From the council chamber we proceeded into the jail yard, where were collected a large number of negros employed in breaking stones. The male negros are required to break thirty baskets a day – the women twenty five baskets a day. The stones are very hard and the hammers very soft; the consequence is, that it is a most laborious operation. In failure of their appointed tasks, they are flogged both male and female! This I learned on the spot. Among the women thus employed was one very far advanced in pregnancy. I was very much pleased to learn that some of the more powerful negros would break a few more baskets than their required amount, and give their surplus to the weaker, to save them a flogging. From this part of the yard we proceeded to the back of the prison to inspect the tread-mill. It was going when we reached it – fifteen male negros of different ages, from boys to men, were on it, and the cat was in constant requisition on their sides, shoulders, and legs, to keep them up to their work; and even when the miserable creatures kept step properly, if they did not tread down they were flogged. On the top of the tread mill were a number of negros who secured the arms of those that were too weak to hold on by the rail. The usual time for them to be on the tread mill is ten minutes. From the mill we proceeded to the jail. The first room we entered was about thirty by thirty five feet, in which one hundred and ten negros are at present obliged to herd together from four in the afternoon until next morning; how they can live in such an atmosphere as must be created by so large a number of persons being congregated together in a tropical climate, I cannot tell. – The next apartment visited was about half the size. There were confined in it thirty five males, committed for various felonies. The jailer informed me that sometimes negros were incarcerated there twelve months previous to trial, and are then discharged without it. Often when it is inconvenient for the prosecutor to appear, or he does not choose to appear, cases are adjourned to the next Sessions, a period of six months. How iniquitous a system is this! We returned back to the tread-mill. The women were then on; such a sight I never saw before; they were dressed in coarse dowlas, descending from the hips like trowsers, below the knees, and upwards to the bosom, leaving the neck exposed, fitting close round the body. The arms from below the shoulders bare, the legs bare also. The heads shaved quite close, with a handkerchief tied round them. They were up for ten minutes, and had been up during the morning four times before, and were to be put up twice after we left. No difference whatever was made between them as to the amount of punishment. When we arrived, they had been up about three minutes, and the brutal driver was flogging them with the cat with as much severity as he had previously flogged the men; he cut them wherever he listed, and as often as he pleased. We were dreadfully shocked, but determined to witness the whole proceeding. On the mill there was a mulatto woman, perhaps about thirty, dreadfully exhausted – indeed she could not step any more, although she had been on only a few minutes.
The driver flogged her repeatedly, and she as often made the attempt to tread the mill, but nature was worn out. She was literally suspended by the bend of the elbow of one arm, a negro holding down the wrist at the top of the mill for some minutes; and her poor legs knocking against the revolving steps of the mill until her blood marked them. There she hung groaning. and anon receiving a cut from the driver, to which she appeared almost indifferent. When the ten minutes were up, the negro above released her arm, and she fell on the floor utterly unable to support herself, and at last managed to stagger out of the place. Her sufferings must have been terrible. But she was not the only one who suffered. A black girl, apparently about eighteen, was equally exhausted. When we arrived, she was moaning piteously. Her moans were answered by the cut of the whip. She endeavoured again and again to tread the mill, but was utterly unable. She had lost all power, and hung, in the same helpless way with the mulatto woman, suspended by the left arm, held on by the wrist by a negro above. The bend of the arm passed over the rail, and the wrist was held down tightly, so that she could not alter her position, or get the least ease by moving. It was most affecting to hear her appeals to the driver, ‘Sweet massa, do pity me – do sweet massa, pity me – my arm is broke.’ Her entreaties to be relieved were answered by cuts from the whip, and threats that did she not cease to make a noise, he would have her down and flog her. The fear that he would carry this threat into execution led her to suppress her feelings as well as she could. I then engaged the attention of the driver in a conversation and managed to place him towards me in such a position that he could not see the mill, and by a multitude of questions, occupied about two minutes of the time, until the glass had run down; thus saving the poor creature any more flogging. When let go, she sunk on the ground exhausted, but managed shortly after to crawl away from the scene of her suffering. Dr. Lloyd and I went shortly after to that part of the mill where the women are kept; the whole of them were in a state of profuse perspiration, and scarcely able to speak. We examined the legs of the mulatto woman, and found them shockingly bruised, the skin in one part about the size of a dollar torn away. The poor black girl had lost the skin off the bend of her arm, and was suffering dreadfully from the cramp. In reference to the latter female, I observed the driver cut her across the naked ankles, leaving the mark of his cat visible. I spoke a few kind words, which greatly affected them. Thus then, it appears, that in Barbados women committed to the tread mill are catted ad libitum – the driver's feelings alone being the rule which governs him in the use of his scourge. During the whole time these scenes were transacting, the Barbados Legislature were holding their Sessions within thirty yards of the tread-mill.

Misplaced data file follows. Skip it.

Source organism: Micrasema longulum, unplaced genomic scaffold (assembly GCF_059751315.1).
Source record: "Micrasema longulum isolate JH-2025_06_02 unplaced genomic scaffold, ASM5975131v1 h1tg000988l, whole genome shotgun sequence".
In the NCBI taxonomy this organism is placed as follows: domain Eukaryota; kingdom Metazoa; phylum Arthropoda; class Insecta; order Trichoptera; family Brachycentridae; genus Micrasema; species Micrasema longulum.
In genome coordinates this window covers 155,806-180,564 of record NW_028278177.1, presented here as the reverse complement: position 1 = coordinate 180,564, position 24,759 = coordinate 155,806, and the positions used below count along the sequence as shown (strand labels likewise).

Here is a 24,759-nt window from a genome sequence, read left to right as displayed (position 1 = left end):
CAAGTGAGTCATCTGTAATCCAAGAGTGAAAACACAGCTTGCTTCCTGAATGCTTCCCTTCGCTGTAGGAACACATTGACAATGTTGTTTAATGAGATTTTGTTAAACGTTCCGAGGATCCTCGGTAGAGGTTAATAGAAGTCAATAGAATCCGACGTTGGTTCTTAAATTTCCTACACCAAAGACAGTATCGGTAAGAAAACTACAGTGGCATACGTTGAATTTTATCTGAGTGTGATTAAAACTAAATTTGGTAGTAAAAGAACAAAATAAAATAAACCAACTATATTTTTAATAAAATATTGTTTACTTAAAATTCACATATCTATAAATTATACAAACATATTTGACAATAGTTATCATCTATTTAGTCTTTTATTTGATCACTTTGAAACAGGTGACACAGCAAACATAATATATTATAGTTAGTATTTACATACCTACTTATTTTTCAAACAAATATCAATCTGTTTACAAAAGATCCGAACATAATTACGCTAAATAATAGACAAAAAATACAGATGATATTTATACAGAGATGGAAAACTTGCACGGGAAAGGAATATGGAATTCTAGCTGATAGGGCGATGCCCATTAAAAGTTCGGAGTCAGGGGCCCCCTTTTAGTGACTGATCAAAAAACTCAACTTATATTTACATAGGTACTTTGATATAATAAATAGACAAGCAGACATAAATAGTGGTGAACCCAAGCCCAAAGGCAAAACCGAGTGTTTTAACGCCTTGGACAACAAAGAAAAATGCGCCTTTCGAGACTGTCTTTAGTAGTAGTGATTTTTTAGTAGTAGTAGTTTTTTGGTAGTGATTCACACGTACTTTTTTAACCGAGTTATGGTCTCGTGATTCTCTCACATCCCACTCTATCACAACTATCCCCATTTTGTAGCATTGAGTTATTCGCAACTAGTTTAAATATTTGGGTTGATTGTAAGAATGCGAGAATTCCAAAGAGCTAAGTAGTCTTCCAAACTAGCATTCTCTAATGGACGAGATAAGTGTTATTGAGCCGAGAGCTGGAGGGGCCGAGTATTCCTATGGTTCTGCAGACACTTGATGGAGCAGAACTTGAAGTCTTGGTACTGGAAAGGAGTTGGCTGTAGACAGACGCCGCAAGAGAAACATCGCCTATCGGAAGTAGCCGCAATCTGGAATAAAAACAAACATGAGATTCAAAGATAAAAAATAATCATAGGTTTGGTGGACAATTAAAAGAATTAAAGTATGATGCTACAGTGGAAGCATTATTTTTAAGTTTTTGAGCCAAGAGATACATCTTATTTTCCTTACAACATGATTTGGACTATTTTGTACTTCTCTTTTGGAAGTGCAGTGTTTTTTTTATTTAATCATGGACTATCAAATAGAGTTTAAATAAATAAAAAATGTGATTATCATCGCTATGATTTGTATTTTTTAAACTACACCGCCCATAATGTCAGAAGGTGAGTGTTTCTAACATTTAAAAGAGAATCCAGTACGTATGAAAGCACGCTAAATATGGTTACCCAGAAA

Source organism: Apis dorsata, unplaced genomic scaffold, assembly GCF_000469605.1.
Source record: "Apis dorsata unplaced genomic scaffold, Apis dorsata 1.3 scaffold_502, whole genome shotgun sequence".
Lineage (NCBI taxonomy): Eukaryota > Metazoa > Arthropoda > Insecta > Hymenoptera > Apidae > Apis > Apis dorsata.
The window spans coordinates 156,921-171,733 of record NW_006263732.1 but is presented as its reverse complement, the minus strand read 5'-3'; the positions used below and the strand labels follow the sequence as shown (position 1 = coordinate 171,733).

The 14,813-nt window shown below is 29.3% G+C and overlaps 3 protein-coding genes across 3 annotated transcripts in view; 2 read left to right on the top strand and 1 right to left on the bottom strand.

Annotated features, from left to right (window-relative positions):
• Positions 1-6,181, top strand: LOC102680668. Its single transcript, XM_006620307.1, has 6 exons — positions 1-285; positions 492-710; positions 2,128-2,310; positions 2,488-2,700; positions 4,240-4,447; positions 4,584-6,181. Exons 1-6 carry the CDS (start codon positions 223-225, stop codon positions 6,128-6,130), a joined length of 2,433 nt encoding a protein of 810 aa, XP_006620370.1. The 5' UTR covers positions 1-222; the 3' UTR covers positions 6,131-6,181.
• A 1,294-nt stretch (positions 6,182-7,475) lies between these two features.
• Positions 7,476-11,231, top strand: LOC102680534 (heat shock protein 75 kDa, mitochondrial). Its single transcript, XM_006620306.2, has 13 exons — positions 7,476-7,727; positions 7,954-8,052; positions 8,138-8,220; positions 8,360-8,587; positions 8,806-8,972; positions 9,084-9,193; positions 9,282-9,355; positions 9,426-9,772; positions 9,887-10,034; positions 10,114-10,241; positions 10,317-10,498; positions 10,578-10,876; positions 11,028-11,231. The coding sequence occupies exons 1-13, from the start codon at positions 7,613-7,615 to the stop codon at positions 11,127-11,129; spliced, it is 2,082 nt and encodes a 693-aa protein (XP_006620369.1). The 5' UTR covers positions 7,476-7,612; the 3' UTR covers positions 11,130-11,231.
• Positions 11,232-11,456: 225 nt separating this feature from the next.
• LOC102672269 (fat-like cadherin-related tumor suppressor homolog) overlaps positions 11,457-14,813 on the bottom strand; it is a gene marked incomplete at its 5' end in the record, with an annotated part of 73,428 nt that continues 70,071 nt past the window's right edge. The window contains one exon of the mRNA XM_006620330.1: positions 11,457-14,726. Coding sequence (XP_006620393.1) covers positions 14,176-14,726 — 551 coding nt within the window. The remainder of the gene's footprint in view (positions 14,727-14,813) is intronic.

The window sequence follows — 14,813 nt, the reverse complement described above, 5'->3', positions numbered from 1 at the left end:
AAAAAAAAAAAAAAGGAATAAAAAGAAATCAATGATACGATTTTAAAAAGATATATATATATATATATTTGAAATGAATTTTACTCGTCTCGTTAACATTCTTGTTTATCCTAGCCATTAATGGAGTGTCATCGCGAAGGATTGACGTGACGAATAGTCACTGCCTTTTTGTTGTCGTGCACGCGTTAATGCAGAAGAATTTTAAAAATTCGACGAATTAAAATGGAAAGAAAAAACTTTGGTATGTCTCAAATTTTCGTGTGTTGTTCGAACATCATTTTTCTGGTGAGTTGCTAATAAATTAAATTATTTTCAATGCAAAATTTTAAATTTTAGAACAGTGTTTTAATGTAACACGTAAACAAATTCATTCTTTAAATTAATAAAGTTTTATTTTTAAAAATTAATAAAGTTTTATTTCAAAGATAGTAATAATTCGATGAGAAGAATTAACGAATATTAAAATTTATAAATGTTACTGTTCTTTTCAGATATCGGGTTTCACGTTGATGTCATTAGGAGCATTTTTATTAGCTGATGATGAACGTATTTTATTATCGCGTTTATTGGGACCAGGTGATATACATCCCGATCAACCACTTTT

Edinburgh Festival Fringe: part four - Here are The F-Word’s fourth set of reviews of the Edinburgh Festival Fringe covering theatre, spoken word, comedy, cabaret and variety